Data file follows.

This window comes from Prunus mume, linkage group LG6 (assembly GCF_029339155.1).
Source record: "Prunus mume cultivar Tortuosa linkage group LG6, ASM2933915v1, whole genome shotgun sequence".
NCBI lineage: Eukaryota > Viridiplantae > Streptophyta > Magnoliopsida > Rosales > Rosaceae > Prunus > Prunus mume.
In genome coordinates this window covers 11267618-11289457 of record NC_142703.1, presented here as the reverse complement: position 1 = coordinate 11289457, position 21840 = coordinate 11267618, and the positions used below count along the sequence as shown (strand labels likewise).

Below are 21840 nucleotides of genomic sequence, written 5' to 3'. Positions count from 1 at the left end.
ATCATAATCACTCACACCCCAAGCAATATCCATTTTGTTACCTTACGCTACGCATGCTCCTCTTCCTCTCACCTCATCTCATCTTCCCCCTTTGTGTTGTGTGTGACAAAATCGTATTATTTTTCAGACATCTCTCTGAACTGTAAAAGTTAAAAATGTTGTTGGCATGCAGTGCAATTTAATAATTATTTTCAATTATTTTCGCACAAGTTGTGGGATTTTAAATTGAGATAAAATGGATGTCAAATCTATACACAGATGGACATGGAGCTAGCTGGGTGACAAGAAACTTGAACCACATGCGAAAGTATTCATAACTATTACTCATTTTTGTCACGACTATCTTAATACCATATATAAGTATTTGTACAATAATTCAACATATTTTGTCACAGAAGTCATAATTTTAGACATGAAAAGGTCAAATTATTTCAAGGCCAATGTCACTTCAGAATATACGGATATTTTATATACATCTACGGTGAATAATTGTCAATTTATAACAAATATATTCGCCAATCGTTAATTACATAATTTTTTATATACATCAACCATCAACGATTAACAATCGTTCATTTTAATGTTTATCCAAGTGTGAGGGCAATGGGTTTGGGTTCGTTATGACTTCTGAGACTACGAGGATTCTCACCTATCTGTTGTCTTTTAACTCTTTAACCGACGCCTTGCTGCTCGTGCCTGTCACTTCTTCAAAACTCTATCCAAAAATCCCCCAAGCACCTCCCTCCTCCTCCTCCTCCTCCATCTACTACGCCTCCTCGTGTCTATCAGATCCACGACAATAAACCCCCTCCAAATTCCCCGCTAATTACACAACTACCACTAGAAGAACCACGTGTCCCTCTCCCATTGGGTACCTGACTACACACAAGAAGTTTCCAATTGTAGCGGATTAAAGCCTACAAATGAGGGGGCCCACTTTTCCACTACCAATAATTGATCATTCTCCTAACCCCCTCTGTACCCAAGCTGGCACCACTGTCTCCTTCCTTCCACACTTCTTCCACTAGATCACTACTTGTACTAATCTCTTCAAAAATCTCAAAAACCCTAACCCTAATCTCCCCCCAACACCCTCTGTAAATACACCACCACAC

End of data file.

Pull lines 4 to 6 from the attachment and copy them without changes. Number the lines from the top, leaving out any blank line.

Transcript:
In genome coordinates this window covers 11267618-11289457 of record NC_142703.1, presented here as the reverse complement: position 1 = coordinate 11289457, position 21840 = coordinate 11267618, and the positions used below count along the sequence as shown (strand labels likewise).

Below are 21840 nucleotides of genomic sequence, written 5' to 3'. Positions count from 1 at the left end.
ATCATAATCACTCACACCCCAAGCAATATCCATTTTGTTACCTTACGCTACGCATGCTCCTCTTCCTCTCACCTCATCTCATCTTCCCCCTTTGTGTTGTGTGTGACAAAATCGTATTATTTTTCAGACATCTCTCTGAACTGTAAAAGTTAAAAATGTTGTTGGCATGCAGTGCAATTTAATAATTATTTTCAATTATTTTCGCACAAGTTGTGGGATTTTAAATTGAGATAAAATGGATGTCAAATCTATACACAGATGGACATGGAGCTAGCTGGGTGACAAGAAACTTGAACCACATGCGAAAGTATTCATAACTATTACTCATTTTTGTCACGACTATCTTAATACCATATATAAGTATTTGTACAATAATTCAACATATTTTGTCACAGAAGTCATAATTTTAGACATGAAAAGGTCAAATTATTTCAAGGCCAATGTCACTTCAGAATATACGGATATTTTATATACATCTACGGTGAATAATTGTCAATTTATAACAAATATATTCGCCAATCGTTAATTACATAATTTTTTATATACATCAACCATCAACGATTAACAATCGTTCATTTTAATGTTTATCCAAGTGTGAGGGCAATGGGTTTGGGTTCGTTATGACTTCTGAGACTACGAGGATTCTCACCTATCTGTTGTCTTTTAACTCTTTAACCGACGCCTTGCTGCTCGTGCCTGTCACTTCTTCAAAACTCTATCCAAAAATCCCCCAAGCACCTCCCTCCTCCTCCTCCTCCTCCATCTACTACGCCTCCTCGTGTCTATCAGATCCACGACAATAAACCCCCTCCAAATTCCCCGCTAATTACACAACTACCACTAGAAGAACCACGTGTCCCTCTCCCATTGGGTACCTGACTACACACAAGAAGTTTCCAATTGTAGCGGATTAAAGCCTACAAATGAGGGGGCCCACTTTTCCACTACCAATAATTGATCATTCTCCTAACCCCCTCTGTACCCAAGCTGGCACCACTGTCTCCTTCCTTCCACACTTCTTCCACTAGATCACTACTTGTACTAATCTCTTCAAAAATCTCAAAAACCCTAACCCTAATCTCCCCCCAACACCCTCTGTAAATACACCACCACAC